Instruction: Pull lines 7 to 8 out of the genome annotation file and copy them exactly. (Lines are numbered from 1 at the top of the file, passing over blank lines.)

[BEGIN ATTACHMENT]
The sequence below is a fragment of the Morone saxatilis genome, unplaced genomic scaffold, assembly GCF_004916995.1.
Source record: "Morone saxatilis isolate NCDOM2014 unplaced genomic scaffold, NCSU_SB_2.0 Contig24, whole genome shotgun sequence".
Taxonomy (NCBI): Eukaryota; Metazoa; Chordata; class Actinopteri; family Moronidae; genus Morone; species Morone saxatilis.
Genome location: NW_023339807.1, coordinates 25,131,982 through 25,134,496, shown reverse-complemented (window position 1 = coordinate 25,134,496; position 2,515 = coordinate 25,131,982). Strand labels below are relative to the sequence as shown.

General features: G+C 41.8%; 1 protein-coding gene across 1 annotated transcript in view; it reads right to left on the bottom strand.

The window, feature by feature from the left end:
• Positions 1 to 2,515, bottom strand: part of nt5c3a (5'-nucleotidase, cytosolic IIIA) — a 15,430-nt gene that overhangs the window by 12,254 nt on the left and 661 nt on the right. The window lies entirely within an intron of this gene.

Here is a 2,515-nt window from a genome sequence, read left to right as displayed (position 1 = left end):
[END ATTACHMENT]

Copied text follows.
• Positions 1 to 2,515, bottom strand: part of nt5c3a (5'-nucleotidase, cytosolic IIIA) — a 15,430-nt gene that overhangs the window by 12,254 nt on the left and 661 nt on the right. The window lies entirely within an intron of this gene.

Here is a 2,515-nt window from a genome sequence, read left to right as displayed (position 1 = left end):